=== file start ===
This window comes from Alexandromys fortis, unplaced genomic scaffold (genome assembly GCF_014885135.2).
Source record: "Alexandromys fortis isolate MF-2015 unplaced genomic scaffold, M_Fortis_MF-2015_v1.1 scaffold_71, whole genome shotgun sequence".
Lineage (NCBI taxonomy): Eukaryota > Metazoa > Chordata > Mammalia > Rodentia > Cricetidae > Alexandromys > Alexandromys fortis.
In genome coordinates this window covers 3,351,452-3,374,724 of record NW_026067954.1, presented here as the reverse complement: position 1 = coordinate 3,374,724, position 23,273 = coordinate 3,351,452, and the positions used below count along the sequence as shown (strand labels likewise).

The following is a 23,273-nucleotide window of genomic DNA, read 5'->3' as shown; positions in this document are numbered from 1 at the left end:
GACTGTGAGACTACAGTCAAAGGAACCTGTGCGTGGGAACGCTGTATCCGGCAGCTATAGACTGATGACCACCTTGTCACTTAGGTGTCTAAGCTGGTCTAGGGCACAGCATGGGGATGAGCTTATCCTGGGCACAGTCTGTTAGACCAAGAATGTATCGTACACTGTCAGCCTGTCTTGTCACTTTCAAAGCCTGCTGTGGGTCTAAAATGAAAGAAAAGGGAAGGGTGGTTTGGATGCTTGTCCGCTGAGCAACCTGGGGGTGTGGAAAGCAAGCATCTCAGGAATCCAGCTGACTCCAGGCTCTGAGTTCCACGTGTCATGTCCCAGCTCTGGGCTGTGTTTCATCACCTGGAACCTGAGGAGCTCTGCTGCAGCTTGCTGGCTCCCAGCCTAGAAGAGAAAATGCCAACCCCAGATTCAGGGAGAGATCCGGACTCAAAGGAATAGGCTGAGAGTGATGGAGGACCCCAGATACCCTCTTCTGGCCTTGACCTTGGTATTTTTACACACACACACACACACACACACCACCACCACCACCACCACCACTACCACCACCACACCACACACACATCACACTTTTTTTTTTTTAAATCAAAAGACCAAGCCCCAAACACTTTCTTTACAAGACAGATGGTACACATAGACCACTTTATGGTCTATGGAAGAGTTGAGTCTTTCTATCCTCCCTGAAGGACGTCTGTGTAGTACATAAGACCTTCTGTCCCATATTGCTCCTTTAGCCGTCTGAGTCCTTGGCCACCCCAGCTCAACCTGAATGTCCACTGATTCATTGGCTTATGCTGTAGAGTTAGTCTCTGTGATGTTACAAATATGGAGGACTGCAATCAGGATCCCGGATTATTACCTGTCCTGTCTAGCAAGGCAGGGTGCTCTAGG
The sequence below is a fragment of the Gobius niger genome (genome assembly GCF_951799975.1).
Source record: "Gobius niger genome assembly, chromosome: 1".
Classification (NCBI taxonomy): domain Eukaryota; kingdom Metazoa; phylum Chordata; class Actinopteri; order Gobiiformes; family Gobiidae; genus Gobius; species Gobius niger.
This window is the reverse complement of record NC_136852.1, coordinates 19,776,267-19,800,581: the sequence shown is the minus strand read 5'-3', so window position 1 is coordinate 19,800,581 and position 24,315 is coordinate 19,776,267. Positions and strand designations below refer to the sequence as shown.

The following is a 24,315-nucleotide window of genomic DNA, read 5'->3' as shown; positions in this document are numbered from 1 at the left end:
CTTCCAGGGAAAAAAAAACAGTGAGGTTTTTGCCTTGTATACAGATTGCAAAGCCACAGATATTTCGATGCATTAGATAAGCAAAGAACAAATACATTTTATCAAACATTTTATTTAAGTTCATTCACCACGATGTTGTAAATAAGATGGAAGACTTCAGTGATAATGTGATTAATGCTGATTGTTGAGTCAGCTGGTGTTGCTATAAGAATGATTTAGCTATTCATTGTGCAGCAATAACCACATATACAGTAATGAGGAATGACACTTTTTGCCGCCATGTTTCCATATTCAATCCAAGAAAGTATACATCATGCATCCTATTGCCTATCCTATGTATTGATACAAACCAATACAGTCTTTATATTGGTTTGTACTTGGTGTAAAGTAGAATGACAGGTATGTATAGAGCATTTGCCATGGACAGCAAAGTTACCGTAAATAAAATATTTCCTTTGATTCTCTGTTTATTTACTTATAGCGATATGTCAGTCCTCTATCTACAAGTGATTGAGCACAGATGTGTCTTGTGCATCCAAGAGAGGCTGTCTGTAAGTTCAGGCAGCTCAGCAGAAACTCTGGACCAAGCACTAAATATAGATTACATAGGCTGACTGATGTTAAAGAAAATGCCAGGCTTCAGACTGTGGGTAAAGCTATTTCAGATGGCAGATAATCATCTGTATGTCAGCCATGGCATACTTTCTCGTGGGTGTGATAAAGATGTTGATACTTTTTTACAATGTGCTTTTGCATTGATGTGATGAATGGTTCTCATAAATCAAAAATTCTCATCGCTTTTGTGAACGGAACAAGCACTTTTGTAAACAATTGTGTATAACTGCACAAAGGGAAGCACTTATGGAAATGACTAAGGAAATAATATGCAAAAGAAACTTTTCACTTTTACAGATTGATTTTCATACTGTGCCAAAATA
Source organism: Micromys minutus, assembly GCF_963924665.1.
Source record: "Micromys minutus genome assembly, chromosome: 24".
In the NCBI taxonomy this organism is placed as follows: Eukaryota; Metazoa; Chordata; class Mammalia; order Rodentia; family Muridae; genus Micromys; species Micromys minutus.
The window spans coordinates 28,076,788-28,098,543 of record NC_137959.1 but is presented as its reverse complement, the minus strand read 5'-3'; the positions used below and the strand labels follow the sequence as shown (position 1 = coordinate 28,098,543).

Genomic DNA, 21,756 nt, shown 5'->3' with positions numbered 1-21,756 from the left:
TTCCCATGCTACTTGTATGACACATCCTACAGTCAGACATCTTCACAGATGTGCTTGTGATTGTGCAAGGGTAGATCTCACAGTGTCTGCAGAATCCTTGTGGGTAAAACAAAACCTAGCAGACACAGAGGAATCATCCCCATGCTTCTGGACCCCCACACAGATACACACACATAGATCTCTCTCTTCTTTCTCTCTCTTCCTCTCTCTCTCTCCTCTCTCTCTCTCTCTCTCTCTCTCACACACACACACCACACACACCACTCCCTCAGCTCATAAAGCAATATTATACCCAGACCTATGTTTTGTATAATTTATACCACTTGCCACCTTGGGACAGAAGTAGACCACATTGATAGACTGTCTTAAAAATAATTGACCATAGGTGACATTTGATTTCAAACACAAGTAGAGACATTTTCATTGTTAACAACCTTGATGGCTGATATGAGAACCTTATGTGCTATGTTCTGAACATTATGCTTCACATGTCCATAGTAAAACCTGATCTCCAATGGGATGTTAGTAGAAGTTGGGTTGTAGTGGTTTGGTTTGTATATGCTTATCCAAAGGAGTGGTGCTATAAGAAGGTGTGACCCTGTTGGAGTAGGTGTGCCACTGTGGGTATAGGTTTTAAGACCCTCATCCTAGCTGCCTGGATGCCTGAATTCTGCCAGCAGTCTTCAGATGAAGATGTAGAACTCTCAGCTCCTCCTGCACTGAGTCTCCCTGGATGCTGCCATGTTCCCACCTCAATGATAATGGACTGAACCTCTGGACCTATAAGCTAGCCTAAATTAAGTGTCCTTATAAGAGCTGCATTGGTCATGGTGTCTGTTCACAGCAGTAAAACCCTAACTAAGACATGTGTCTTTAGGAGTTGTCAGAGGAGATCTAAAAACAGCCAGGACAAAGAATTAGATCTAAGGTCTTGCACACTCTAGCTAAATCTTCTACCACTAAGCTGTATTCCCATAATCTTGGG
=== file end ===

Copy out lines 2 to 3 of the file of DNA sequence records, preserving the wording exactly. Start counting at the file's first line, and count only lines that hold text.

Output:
Source record: "Alexandromys fortis isolate MF-2015 unplaced genomic scaffold, M_Fortis_MF-2015_v1.1 scaffold_71, whole genome shotgun sequence".
Lineage (NCBI taxonomy): Eukaryota > Metazoa > Chordata > Mammalia > Rodentia > Cricetidae > Alexandromys > Alexandromys fortis.